If you go this direction, be careful not to display your passwords somewhere easily visible, say on a sticky note attached to your monitor. You never know which guest in your house might take advantage of that information. Instead, use a journal or book that you can tuck away somewhere so it’s not easy for someone to look through or steal. It’s even better if you can lock the journal up in a safe.

Another good idea when writing your passwords down is to leave out part of the information. You can write only half of the password, put a clue about the password rather than the password itself, or leave out the corresponding usernames. This should give you just enough to help you remember, but not so much that if someone does get their hands on your password book, they’ll have the information they need to log into your accounts.

Writing down password

4) Don’t Share Your Passwords

It’s never a good idea to share your passwords with someone else, even someone you trust. It may not be pleasant to think about, but if your relationship sours with that individual, it could put your account at risk of being jeopardized. Of course, it all depends on the situation. If you and your spouse share a bank account, then you’ll probably know each other’s log-in information.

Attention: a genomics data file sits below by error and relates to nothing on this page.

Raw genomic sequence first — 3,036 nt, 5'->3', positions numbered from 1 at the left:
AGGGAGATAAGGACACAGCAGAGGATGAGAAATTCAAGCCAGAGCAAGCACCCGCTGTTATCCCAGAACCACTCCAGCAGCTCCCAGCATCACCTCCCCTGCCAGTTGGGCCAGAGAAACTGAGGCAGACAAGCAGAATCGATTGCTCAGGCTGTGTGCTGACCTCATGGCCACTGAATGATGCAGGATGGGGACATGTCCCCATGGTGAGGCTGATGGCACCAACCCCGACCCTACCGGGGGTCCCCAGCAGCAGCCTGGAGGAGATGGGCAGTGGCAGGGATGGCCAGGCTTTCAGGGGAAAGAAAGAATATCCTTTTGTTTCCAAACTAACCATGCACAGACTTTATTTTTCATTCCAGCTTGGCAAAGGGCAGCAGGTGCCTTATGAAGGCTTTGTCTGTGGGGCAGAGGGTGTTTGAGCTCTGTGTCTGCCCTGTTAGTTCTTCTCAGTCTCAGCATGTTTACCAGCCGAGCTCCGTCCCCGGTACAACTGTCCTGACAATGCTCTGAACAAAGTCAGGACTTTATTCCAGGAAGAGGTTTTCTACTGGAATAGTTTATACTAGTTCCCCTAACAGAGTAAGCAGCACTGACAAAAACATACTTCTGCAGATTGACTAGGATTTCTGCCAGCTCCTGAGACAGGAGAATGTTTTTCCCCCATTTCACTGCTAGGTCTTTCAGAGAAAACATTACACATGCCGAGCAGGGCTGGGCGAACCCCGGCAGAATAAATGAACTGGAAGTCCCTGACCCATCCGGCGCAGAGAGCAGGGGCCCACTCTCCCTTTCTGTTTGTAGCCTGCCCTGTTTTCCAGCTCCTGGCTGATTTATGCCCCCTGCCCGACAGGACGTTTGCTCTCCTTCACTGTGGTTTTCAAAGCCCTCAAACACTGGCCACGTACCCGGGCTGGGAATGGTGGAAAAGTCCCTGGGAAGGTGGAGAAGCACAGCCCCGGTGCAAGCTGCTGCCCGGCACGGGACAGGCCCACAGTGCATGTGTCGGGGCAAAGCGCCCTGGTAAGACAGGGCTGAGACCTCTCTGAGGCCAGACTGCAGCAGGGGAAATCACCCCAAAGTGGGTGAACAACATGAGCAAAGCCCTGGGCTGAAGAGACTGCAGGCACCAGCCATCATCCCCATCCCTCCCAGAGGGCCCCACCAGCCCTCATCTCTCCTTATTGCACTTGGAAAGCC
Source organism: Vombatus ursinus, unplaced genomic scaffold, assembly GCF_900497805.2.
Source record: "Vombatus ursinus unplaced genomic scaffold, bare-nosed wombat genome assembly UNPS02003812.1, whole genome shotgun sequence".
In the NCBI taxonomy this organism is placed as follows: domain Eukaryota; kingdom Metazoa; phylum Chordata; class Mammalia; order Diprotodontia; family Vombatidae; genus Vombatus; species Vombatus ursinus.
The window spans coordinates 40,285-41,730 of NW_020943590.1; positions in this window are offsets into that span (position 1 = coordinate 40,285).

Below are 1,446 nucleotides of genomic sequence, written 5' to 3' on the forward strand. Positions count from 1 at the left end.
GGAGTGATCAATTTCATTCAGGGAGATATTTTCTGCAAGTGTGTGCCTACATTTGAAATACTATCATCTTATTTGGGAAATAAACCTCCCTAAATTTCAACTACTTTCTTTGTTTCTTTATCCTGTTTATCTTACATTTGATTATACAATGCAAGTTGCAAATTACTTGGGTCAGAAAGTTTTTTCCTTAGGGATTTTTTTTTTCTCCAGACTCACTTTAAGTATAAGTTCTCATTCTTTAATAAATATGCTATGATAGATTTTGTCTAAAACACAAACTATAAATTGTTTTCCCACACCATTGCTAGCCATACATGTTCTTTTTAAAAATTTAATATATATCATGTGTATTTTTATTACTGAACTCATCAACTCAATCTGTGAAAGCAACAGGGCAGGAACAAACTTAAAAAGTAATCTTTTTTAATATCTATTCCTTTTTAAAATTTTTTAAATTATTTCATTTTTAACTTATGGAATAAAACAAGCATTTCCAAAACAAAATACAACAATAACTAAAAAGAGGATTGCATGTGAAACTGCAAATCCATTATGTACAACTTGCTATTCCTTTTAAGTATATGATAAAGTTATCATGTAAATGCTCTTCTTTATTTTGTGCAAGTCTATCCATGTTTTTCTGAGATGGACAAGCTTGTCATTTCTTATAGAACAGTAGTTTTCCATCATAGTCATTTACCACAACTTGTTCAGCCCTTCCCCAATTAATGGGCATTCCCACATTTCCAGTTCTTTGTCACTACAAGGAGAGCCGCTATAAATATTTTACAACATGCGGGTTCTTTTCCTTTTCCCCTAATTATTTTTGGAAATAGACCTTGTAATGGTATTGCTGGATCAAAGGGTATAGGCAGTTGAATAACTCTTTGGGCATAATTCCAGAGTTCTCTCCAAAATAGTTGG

And, even if you have complete trust, it’s also possible that the person you’ve entrusted with your password didn’t take proper care in keeping that information secure, and now someone else has gotten a hold of it. The more people who have access to your login information, the less secure your account is.